In her disease ecology lab in College Station, Sarah Hamer, peering through a microscope, examines the newest addition to her expansive vector collection — an exotic tick the size of a poppy seed, typically only found in Central and South America.
How it made its way to Texas — thousands of miles from home — and whether it has the potential to transport tick-borne diseases that would affect human and animal health in the United States are questions Hamer and a team of researchers are determined to answer.
“They are attaching to these migratory birds during the winter in the Neotropics, and stay attached up to a week,” said Hamer, assistant professor at the College of Veterinary Medicine and Biomedical Sciences at Texas A&M University. She identified the ticks in a recent bird banding study on a stretch of the Texas coast. “We are not the first people to document this, but here we are using a sample size much greater, on a large, standardized effort, to estimate the number moving in.”
The study, organized by the university and the Migratory Bird Center at the Smithsonian Conservation Biology Institute, estimates that between 4 million and 39 million neotropical ticks are hitching rides behind the ears and around the eyes and necks of small, migratory songbirds each year.
The ticks fall off the birds once they’ve reached the United States, where they probably die due to colder temperatures and a lack of hosts to feed on, experts say — likely the reason they have not yet established in the country. That could change as temperatures warm, some scientists say.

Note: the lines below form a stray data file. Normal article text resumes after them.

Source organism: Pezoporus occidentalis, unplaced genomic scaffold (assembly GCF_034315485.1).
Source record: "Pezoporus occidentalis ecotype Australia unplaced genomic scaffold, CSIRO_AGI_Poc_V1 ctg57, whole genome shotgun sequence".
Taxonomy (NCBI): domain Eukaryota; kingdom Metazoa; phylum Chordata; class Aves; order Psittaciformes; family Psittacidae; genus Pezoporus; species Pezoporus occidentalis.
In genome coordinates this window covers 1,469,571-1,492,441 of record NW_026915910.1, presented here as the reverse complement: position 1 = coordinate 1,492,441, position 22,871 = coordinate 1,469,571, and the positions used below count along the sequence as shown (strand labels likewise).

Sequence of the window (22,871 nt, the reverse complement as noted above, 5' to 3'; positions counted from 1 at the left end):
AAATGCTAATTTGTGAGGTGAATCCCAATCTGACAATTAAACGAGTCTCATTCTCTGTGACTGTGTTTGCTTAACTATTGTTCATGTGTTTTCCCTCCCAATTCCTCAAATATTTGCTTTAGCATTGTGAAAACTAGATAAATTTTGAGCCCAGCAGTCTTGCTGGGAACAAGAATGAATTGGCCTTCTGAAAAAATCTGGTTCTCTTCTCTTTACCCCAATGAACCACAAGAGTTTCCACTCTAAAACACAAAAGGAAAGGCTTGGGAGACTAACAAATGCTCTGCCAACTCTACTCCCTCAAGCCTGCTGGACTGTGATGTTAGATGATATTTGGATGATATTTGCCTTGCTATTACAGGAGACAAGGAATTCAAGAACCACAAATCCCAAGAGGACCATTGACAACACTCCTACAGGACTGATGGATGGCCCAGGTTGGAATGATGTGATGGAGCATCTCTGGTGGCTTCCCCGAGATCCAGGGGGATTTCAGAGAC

Their hosts, the songbirds, noted for singing melodies and weighing between 10 grams and 20 grams, have been migrating north for millennia from Central and South America, traveling as far north as Canada and Alaska.
Before heading farther north, the birds stop for rest after a 12- to 24-hour, nonstop journey across the Gulf of Mexico, landing at the Clive Runnells Mad Island Marsh Preserve in Texas’ Matagorda County.
Researchers involved in the bird banding study examined 3,844 birds in the landing area after catching them with mist nets — fine and almost see-through — over two spring seasons in 2013 and 2014.
They searched them for ticks, took blood samples and placed tiny banding bracelets on their legs before setting them free. The bands are stamped with a unique identification number, which is recorded in the U.S. Geological Survey, where birds have been tracked since 1914, said Emily Cohen, the study’s lead author and a postdoctoral fellow at the Smithsonian Migratory Bird Center.
Both the birds and the ticks were screened for tick-borne pathogens. Twenty-nine percent of the neotropical ticks tested positive for Rickettsia species, including Rickettsia parkeri, a pathogen that causes a disease similar to Rocky Mountain spotted fever, which can be life-threatening in humans bitten by an infected tick. But none of the birds tested positive. Neither the bird blood samples nor the ticks tested positive for Borrelia burgdorferi, a bacterial species that causes Lyme disease.
Experts say further studies, like the bird banding one that tracks environmental changes, are necessary to fully understand whether a future establishment is possible. Many say such studies are more important than ever with the expanding tick population across the United States, most notably, the lone star tick, an aggressive tick that bites humans.